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P27 Paracetamol levels following intravenous therapy for closure of patent ductus arteriosus
  1. Nicola Staton
  1. University Hospitals of North Midlands NHS Trust


Introduction Paracetamol is increasingly used for the treatment of a haemodynamically significant patent ductus arteriosus (PDA) in preterm infants when ibuprofen is contraindicated.1 The local regimen consists of a 20 mg/kg loading dose, followed by an initial maintenance dose of 12.5 mg/kg or 15 mg/kg QDS, depending on gestation and age. The dose may be adjusted according to levels taken before each third maintenance dose. The target level is 15–25 mg/L, with dose reduction if > 25 mg/L and discontinuation if > 40 mg/L. This is the same regimen followed in other neonatal intensive care units (NICU), but not all NICUs monitor levels. The literature1 suggests there is doubt that the therapeutic drug concentration of paracetamol is a marker of its safety or efficacy. One study2 of paracetamol levels at a NICU using the above regimen found that all levels were within the target range, so no dose reductions were required. The aim of this study is to establish whether our levels are within the target range in order to guide the decision on whether to continue monitoring levels.

Method Babies receiving intravenous paracetamol for PDA closure between November 2021 and May 2023 were identified using the BadgerNet EPR database. Their medical notes were obtained to review their paracetamol prescription chart, and paracetamol levels and plasma transaminases were viewed on the electronic reporting system.

Results Thirty courses of intravenous paracetamol were administered to twenty-six babies. Median gestation at birth was 24+4 weeks (range 23+4–31+2). At initiation of paracetamol median corrected gestational age was 27+1 weeks (range 24+3–31+6).

A total of 170 paracetamol levels were measured. The median paracetamol level was 21 mg/L (range <10–45). Of the 170 levels, 10(6%) were lipaemic, 53(31%) were > 25 mg/L, 73(43%) were within the range of 15–25 mg/L and 34(20%) were < 15 mg/L. One level was > 40 mg/L; therefore, paracetamol treatment was discontinued.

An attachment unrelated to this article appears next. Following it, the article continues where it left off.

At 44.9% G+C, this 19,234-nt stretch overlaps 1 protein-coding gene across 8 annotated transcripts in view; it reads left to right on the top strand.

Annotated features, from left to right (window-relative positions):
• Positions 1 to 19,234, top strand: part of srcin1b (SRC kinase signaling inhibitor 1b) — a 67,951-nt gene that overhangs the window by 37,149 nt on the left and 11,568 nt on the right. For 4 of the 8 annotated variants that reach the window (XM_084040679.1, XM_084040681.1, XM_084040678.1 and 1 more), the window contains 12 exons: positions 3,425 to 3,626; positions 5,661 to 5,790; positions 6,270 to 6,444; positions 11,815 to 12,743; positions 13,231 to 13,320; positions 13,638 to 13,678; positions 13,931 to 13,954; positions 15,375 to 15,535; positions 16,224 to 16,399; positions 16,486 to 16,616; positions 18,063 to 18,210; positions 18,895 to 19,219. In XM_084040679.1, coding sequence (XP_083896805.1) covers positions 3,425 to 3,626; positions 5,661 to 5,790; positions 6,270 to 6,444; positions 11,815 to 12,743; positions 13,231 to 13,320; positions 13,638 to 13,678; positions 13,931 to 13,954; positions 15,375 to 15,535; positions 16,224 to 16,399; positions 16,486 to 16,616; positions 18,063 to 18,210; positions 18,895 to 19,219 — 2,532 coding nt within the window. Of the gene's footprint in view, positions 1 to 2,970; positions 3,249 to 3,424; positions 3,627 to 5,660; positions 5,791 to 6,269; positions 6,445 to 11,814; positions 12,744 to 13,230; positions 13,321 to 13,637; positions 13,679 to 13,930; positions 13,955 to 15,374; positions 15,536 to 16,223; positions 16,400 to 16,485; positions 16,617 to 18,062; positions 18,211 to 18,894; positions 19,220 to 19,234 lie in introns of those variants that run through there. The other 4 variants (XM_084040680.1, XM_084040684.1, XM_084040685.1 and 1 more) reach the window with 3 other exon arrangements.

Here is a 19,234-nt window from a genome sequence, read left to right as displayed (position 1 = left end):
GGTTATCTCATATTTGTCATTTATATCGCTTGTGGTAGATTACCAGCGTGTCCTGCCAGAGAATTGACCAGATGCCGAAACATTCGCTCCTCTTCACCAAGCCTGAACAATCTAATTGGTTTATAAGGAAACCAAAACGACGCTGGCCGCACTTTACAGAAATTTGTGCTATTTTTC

Of the thirty courses of paracetamol, eight did not require any dose reduction, five required one dose reduction, seven required two dose reductions, eight required three dose reductions, and two required four dose reductions. In total, 51 dose reductions were performed. Following dose reduction, the paracetamol level continued to rise in 11 courses and remained static above 25 mg/L in two courses.

Conclusion Overall, 51% of the paracetamol levels were outside the target range, with 31% > 25 mg/L and 20% < 15 mg/L. Infants with levels of > 25 mg/L did not show clinical signs of toxicity or had significantly elevated plasma transaminase levels. The patient population was comparable to that in the study2 where levels were all within the target range. Therefore, further work needs to be done to establish why our levels are higher than those in the published study2 before we can decide to discontinue monitoring levels.


  1. Gupta A, Mukherjee A. Do we know how to treat PDA with paracetamol? Current evidence on the pharmacokinetics and pharmacodynamics of paracetamol for hsPDA closure in extreme preterm infants. Infant 2021;17:186–193.

  2. Mulholland P, Heuchan A. Paracetamol levels following intravenous therapy in neonates less than 28 weeks gestation. Arch Dis Child 2018;103:e1.

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